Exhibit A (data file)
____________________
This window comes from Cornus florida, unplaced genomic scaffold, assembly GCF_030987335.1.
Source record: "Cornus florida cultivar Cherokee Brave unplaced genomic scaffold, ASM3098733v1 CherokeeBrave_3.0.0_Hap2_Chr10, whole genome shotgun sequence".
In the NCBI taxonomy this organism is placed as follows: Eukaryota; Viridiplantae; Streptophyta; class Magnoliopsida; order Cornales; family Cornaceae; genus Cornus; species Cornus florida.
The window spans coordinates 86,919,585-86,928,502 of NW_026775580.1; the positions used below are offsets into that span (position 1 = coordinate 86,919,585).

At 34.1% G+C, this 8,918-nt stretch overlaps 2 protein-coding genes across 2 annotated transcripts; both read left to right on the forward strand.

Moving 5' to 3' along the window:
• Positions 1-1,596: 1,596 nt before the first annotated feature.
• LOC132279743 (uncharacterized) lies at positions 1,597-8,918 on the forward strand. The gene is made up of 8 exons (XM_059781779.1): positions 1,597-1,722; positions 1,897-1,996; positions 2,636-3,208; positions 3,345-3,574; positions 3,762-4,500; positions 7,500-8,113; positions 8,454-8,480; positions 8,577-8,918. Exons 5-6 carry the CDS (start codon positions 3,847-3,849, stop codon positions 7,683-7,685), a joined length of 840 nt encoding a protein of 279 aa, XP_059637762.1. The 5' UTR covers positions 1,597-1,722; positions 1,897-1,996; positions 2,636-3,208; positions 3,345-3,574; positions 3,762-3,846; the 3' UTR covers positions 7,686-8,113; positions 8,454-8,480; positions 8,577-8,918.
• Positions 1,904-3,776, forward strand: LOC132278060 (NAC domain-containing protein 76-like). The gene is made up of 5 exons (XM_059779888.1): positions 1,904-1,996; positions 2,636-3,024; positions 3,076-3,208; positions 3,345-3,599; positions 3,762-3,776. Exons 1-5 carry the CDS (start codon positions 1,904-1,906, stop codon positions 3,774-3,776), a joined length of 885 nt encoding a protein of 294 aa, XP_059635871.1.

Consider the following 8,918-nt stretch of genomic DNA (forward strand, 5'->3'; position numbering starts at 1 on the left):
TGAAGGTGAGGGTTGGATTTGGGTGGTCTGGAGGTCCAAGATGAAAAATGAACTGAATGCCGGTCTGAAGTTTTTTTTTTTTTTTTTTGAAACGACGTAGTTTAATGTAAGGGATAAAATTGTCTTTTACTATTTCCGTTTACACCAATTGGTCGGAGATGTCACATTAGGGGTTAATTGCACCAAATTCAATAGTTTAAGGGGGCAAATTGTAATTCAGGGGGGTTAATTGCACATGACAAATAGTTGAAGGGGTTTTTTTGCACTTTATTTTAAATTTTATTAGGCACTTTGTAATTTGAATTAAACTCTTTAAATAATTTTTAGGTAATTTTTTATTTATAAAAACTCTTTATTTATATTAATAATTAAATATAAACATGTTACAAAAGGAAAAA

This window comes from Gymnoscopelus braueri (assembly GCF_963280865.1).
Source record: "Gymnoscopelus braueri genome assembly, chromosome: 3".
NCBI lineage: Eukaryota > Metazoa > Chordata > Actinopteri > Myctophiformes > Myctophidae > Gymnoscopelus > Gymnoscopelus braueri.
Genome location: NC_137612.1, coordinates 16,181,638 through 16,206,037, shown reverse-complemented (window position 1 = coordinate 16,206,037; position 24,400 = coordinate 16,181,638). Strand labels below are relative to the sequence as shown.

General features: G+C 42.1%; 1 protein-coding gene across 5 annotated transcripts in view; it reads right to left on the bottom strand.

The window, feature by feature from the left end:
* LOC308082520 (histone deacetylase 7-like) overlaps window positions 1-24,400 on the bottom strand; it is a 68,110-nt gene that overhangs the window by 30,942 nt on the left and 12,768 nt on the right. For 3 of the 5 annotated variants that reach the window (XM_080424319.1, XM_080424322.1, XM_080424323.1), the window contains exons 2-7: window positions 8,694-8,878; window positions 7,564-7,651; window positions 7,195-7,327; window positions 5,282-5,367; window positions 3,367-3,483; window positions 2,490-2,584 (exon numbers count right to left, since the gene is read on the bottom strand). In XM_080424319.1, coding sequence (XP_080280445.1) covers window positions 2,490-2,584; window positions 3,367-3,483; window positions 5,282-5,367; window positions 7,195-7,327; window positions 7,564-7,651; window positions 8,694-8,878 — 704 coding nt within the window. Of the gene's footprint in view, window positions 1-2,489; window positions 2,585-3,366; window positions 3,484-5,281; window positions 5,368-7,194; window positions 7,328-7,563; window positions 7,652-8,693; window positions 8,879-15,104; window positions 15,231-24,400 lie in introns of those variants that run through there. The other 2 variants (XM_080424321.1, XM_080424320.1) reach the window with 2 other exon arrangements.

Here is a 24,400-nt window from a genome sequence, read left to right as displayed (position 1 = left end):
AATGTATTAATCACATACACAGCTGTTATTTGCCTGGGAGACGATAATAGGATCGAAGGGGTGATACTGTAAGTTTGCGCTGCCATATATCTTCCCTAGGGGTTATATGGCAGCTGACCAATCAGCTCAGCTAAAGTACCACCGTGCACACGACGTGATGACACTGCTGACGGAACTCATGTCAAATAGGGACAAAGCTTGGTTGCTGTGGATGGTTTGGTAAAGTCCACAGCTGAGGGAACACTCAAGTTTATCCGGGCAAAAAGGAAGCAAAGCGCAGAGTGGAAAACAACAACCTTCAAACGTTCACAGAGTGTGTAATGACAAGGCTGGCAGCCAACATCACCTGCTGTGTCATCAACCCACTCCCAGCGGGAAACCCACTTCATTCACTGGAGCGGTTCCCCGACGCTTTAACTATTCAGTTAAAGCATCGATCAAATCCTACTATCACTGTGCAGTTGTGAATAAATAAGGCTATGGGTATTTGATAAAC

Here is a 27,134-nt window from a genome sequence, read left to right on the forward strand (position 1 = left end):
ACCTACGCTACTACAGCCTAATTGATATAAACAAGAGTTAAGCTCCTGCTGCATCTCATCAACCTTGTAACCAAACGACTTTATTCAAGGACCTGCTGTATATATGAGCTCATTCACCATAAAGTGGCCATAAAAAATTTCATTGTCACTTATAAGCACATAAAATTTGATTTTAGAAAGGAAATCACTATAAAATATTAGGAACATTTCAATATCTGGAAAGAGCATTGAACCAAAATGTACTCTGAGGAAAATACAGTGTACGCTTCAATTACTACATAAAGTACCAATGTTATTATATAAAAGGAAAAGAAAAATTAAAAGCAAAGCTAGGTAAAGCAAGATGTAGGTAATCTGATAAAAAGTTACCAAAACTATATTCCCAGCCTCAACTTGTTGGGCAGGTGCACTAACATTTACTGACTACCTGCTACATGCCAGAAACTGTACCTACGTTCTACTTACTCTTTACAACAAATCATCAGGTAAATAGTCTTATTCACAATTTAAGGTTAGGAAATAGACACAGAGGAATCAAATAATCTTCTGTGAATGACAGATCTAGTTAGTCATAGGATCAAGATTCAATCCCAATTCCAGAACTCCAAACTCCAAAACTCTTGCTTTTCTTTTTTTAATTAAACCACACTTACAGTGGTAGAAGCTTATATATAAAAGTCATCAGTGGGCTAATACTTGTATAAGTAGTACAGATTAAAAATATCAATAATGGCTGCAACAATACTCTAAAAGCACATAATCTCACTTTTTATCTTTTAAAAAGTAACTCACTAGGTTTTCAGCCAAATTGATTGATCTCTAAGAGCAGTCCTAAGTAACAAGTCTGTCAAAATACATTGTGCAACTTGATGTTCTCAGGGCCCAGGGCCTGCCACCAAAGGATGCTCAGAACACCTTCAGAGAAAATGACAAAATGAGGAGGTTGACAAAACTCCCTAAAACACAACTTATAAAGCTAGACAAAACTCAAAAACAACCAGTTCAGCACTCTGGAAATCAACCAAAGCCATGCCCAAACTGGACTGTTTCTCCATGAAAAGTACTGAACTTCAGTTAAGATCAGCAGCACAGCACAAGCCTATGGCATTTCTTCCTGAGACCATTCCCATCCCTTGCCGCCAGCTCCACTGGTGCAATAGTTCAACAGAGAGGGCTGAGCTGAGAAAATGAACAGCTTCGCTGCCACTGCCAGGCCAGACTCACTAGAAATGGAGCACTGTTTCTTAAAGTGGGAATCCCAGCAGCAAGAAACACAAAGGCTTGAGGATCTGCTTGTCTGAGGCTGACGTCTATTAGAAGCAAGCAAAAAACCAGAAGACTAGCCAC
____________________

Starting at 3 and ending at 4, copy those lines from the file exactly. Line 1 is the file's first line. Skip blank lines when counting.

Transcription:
In the NCBI taxonomy this organism is placed as follows: Eukaryota; Viridiplantae; Streptophyta; class Magnoliopsida; order Cornales; family Cornaceae; genus Cornus; species Cornus florida.
The window spans coordinates 86,919,585-86,928,502 of NW_026775580.1; the positions used below are offsets into that span (position 1 = coordinate 86,919,585).